Oakwood Cemetery works to keep history alive

By Todd Cohen

RALEIGH, N.C. — In 1867, under federal occupation, the city of Raleigh was told the cemetery at its Civil War hospital, containing the remains of Union and Confederate soldiers alike, was becoming a national cemetery.

In response, a group of local women formed the Ladies Memorial Association, which successfully lobbied state lawmakers for $1,000. It then asked the Mordecai family for two-and-a-half acres where it could bury the remains of Confederate soldiers interred in the hospital cemetery in violation of a federal law prohibiting the burial of Confederate soldiers alongside Union dead.

The Association then bought the Mordecai land for $1, and used the rest of the funds from state lawmakers to move the remains of 494 Confederate soldiers and make improvements to the former Mordecai land, now part of Historic Oakwood Cemetery.

Oakwood Cemetery, which celebrates its 150th anniversary in 2019, has grown to 72 acres and is home to the remains of 25,000 people, among them local and state political, business and civic leaders, and over 1,400 Confederate soldiers.

Oakwood each year hosts thousands of visitors, including hundreds of students, for public tours, events and educational programs on history, death and dying.

“A cemetery is a place of remembrance, where generations after us will come back to learn about the people who lived before them,” says Robin Simonton, executive director of the Raleigh Cemetery Association.

In 1986 the nonprofit purchased the two-and-a-half acre confederate cemetery for $1 from the women’s group that had formed it and had been renamed United Daughters of the Confederacy.

Operating with an annual budget of $550,000 and seven employees, Oakwood Cemetery holds five burials in a typical week, and has enough space to handle burials for at least 200 more years, says Simonton, former program and volunteer services executive at Raleigh-based Girl Scouts North Carolina Coastal Pines who studied Amish burial customs in graduate school and holds a master’s degree in historical administration.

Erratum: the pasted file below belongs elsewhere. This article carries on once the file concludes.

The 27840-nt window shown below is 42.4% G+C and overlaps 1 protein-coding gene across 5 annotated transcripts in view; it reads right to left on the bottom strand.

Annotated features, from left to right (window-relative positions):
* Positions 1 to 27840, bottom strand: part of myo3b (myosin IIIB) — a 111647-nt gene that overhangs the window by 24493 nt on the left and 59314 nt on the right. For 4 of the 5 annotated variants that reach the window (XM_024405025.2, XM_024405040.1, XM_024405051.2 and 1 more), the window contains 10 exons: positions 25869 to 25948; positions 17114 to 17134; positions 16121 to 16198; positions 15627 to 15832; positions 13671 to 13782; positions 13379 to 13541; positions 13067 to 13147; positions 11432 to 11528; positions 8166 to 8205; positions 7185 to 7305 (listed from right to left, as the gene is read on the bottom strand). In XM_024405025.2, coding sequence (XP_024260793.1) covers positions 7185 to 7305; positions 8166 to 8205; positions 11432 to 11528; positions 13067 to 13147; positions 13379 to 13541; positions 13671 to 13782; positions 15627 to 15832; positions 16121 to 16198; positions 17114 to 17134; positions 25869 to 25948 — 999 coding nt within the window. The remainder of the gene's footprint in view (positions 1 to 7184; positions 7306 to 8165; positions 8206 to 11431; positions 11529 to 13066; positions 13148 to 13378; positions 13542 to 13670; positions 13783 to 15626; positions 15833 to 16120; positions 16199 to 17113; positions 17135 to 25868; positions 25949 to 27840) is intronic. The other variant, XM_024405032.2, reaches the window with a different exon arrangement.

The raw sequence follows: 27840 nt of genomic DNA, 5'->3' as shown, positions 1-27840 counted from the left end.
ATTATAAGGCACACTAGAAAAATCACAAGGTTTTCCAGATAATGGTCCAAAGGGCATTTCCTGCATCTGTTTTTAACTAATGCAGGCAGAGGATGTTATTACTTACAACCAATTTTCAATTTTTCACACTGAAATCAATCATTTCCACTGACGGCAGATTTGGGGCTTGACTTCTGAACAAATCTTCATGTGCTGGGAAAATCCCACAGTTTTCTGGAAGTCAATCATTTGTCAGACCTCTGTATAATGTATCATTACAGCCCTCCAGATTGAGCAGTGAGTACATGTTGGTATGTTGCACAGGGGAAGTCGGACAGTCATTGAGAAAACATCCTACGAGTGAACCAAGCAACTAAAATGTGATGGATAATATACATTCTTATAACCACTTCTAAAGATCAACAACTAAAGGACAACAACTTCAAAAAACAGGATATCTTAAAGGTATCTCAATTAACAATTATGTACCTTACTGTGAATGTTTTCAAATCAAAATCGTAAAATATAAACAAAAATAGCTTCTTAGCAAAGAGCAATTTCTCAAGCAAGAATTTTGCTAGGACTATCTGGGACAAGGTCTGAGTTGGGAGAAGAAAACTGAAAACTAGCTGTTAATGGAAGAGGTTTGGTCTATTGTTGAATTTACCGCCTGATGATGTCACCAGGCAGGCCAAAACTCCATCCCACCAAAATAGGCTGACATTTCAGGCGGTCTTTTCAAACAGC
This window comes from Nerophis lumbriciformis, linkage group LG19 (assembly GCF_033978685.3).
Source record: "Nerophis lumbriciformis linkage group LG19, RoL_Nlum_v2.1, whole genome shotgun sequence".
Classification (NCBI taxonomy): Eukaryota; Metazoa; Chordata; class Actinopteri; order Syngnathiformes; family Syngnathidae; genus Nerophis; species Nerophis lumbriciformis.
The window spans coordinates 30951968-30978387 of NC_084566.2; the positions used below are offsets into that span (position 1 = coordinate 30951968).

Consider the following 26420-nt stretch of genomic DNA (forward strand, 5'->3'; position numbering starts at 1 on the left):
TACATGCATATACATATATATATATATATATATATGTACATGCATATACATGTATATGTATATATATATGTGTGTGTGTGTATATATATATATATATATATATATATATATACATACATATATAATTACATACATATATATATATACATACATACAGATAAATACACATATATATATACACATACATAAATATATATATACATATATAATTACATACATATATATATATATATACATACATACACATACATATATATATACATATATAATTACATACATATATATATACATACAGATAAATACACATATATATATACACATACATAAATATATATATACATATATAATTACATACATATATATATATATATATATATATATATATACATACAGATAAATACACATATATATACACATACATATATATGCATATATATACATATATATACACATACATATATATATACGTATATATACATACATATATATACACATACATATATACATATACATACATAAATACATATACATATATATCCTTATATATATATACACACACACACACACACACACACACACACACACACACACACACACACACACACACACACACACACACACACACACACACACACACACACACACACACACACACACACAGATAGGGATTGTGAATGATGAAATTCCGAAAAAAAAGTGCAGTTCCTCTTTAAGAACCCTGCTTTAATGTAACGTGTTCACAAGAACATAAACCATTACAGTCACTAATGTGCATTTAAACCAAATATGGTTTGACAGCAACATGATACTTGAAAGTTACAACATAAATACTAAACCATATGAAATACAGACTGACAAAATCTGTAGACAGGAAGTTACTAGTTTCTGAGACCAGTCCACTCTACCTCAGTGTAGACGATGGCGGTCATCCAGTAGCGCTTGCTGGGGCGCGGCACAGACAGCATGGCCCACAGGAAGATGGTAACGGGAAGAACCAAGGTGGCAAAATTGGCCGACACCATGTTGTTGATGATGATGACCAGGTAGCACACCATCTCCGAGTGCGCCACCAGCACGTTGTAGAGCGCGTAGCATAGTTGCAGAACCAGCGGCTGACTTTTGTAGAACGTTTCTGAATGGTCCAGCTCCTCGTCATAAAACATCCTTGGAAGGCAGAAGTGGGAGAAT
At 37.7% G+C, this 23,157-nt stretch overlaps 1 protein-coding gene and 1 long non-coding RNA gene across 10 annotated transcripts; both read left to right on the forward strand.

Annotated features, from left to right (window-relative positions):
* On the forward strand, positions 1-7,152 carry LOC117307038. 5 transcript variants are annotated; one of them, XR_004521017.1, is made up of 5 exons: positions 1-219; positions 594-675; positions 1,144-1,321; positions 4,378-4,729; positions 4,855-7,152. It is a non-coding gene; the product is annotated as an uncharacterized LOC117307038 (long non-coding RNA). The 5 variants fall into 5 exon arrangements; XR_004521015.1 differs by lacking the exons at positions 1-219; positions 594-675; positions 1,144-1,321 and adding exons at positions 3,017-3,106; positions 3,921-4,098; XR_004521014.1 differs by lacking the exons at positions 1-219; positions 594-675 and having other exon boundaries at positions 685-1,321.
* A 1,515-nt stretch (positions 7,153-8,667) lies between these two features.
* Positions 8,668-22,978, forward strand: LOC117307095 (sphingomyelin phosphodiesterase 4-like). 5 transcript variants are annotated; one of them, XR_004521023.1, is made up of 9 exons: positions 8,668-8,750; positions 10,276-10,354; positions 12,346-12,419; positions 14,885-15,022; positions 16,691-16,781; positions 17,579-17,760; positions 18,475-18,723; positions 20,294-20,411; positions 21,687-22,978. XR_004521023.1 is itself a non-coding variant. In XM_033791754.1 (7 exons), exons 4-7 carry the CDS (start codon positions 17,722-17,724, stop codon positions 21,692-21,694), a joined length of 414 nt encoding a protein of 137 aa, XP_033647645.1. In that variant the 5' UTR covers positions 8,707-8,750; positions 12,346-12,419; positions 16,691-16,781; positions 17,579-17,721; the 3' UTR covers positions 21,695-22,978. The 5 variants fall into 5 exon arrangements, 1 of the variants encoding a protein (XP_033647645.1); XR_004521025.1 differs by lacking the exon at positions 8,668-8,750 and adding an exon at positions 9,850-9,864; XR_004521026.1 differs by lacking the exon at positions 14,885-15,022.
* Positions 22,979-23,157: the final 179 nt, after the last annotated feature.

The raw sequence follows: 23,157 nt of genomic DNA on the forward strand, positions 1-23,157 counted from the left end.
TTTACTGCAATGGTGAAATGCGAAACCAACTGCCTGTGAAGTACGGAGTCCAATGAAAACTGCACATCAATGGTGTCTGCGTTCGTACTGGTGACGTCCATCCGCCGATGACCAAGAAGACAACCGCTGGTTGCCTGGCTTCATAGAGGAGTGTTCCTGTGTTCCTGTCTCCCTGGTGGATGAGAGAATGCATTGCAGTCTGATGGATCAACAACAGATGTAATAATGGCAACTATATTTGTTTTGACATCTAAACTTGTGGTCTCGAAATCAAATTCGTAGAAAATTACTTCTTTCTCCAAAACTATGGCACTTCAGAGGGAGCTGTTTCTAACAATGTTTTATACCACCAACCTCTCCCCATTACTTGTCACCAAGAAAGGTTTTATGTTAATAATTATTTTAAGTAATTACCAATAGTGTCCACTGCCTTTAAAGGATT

Oakwood generates about 95 percent of its operating income through fees from the sale of burial plots and monuments, and the preparation of graves. It generates the remainder through donations, mainly contributions for tours and education programs.

Oakwood is in the early stages of considering whether to change its tax-exempt status. As a nonprofit cemetery, it now can accept contributions of no more than $13,000 a year. for which the donors can take a deduction. Becoming a charitable nonprofit as well would remove that limit.

If it made that change, Oakwood likely would launch a formal fundraising program, mainly to cover the costs of preservation, expansion of its education programs, and repairs from storms and vandalism.

Two years ago, Oakwood spent $23,000 to restore 11 headstones in its Confederate cemetery that vandals had defaced by painting anti-slavery language.

And in the wake of the toppling in September of a Confederate statue in Durham, the Raleigh Police Department has increased its patrols of the cemetery, Simonton says.

In 2011, Oakwood spent tens of thousands of dollars to remove 17 trees and restore dozens of grave monuments felled by tornadoes.

“This was a garden cemetery, which were precursors to city parks,” Simonton says. “This is where people came to socialize, go on dates and picnics, in the early days. We invite people to come in and enjoy the cemetery as it was for generations.”

As part of its nonprofit mission, she says, Oakwood provides learning opportunities throughout the year for students, civic groups, and for individuals and families trying to cope with death and dying.

Once a semester, students from William Peace University enrolled in a class on death and dying visit Oakwood to learn about death traditions and customs. And continuing-education students from N.C. State University visit the cemetery for a six-week course on “Discovering the Dead.”

Oakwood partners with Renaissance Funeral Home and Transitions LifeCare to host sessions on death and dying.

In a competitive business — Raleigh is home to two other cemeteries, and its incidence of cremation far exceeds that of North Carolina overall, and of rural areas — Oakwood does little advertising, and markets itself mainly by inviting the public to “use the grounds as they’ve always been used,” Simonton says.

Although one in five Americans has a cremation urn at home, “a cemetery is always important,” she says. “To be remembered is an important part of the grieving process for you and your family.”

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